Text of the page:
I’m very pleased and excited to announce the publishing of my latest book, The LEADERS Model: Essential Practices For Today’s Leaders. Once again, I was blessed to work with Dr. John Stanko, my colleague and friend, as the co-author. This is the second such collaboration with John, having together wrote the book, The Leadership Carol: … More Our Latest Book: The LEADERS Model
I am a questioner. I ask questions. I don’t mean the type that always express skepticism–that I don’t believe what someone is saying–and that put people on the defensive. Rather, I ask questions to find out what someone is thinking. I ask questions to get them to think, to help them discover something they already … More Good Leadership: The Art of Asking Questions
During the past several years, the phrase “Agile Leadership” has received a lot of attention. A lot has been written about agile leadership, and it seems to be today’s HOT BUTTON in the world of leadership practice. … More Agile Leadership: What’s All the Buzz About? Part I
Much of what I have written so far about decision making views the process as a rational one. Identify the issue, gather relevant facts, consider alternatives, good the best one, implement, and then evaluate. Making good decisions in this way is a means of avoiding or at least minimizing the effects of the various subjective or irrational influences that can derail our decision making process. But what about INTUITION? What role, if any, should intuition play in our decision making process, what some authors describe as “the opposite of logical, rational thinking”? … More More Than a Feeling: Intuition and Decision Making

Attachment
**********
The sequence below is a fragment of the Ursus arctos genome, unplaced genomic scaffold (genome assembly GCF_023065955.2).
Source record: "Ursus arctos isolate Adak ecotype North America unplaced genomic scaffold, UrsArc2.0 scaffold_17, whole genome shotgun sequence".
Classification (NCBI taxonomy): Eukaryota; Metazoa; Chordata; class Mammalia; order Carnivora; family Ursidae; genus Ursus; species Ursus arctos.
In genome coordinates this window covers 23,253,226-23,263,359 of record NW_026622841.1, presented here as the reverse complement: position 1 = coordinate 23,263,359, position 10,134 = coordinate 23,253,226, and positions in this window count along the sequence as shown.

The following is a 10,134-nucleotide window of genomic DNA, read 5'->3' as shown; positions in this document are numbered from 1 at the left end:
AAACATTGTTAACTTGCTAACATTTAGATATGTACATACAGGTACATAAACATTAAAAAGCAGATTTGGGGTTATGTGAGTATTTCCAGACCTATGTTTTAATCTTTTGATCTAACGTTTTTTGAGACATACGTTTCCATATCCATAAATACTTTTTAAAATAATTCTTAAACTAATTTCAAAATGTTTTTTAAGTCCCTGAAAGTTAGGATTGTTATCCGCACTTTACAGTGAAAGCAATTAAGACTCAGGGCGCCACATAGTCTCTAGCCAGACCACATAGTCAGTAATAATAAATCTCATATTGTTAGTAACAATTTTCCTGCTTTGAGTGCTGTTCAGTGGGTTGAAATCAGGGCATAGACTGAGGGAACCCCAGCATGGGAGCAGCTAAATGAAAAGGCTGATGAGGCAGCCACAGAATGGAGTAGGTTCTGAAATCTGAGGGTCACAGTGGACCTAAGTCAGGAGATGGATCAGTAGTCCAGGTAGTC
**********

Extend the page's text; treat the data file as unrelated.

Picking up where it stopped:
After a bit of a “hiatus,” I’m back with a few more blogs posts about DECISION MAKING. Today, I share another interesting angle on the nature of decision making and how decisions are often made. … More Decision Making: It’s not always the “rational” approach that is the best choice.
We are imperfect decision makers. Much has been written about this in the past ten years. There is something about our brains that makes what should be a rational process, an irrational one–and without us knowing it. Being attentive to these subconscious “cognitive missteps” can help us avoid making poor decisions, especially when it really matters. … More Ignore at Your Own Risk: Bounded Decision Making
When it comes to making “successful” decisions, that is, decisions that achieve their intended purpose, especially important, strategic ones, the track record is somewhat dismal. Perhaps I’m being too kind. In fact, research shows that at least 50% of all such decisions fail to accomplish what the decision makers had hoped for. There are many reasons why … More Decision Making: Good Implementation or Bad Implementation–That is the Issue.
This blog entry is one of a series that I plan to share with you about Decision Making. It is a topic that has garnered a lot of attention during the past 20 years. Interestingly, when we started the M.S. in Organizational Leadership Program in 1995, and included in our curriculum a course entitled, “Leadership and … More Decision Making: First Installment
It’s an interesting question. I’ve done a lot of reading, research, teaching, and introspection of my own experiences regarding the true catalyst (or nature) of developing intrinsically motivated individuals. Many believe that the leader is mostly responsible for providing the inspiration and influence necessary to inspire and stimulate in followers the desire to work to … More Does the Leader REALLY “Motivate?”
Have you worked with or known leaders who behave as though they “know it all?” It doesn’t take long for that kind of leadership to wear thin among those who have to work in that environment and then begin to see the negative impact it has on the organization’s production and success. Who are the … More Are you a “know-it-all” leader?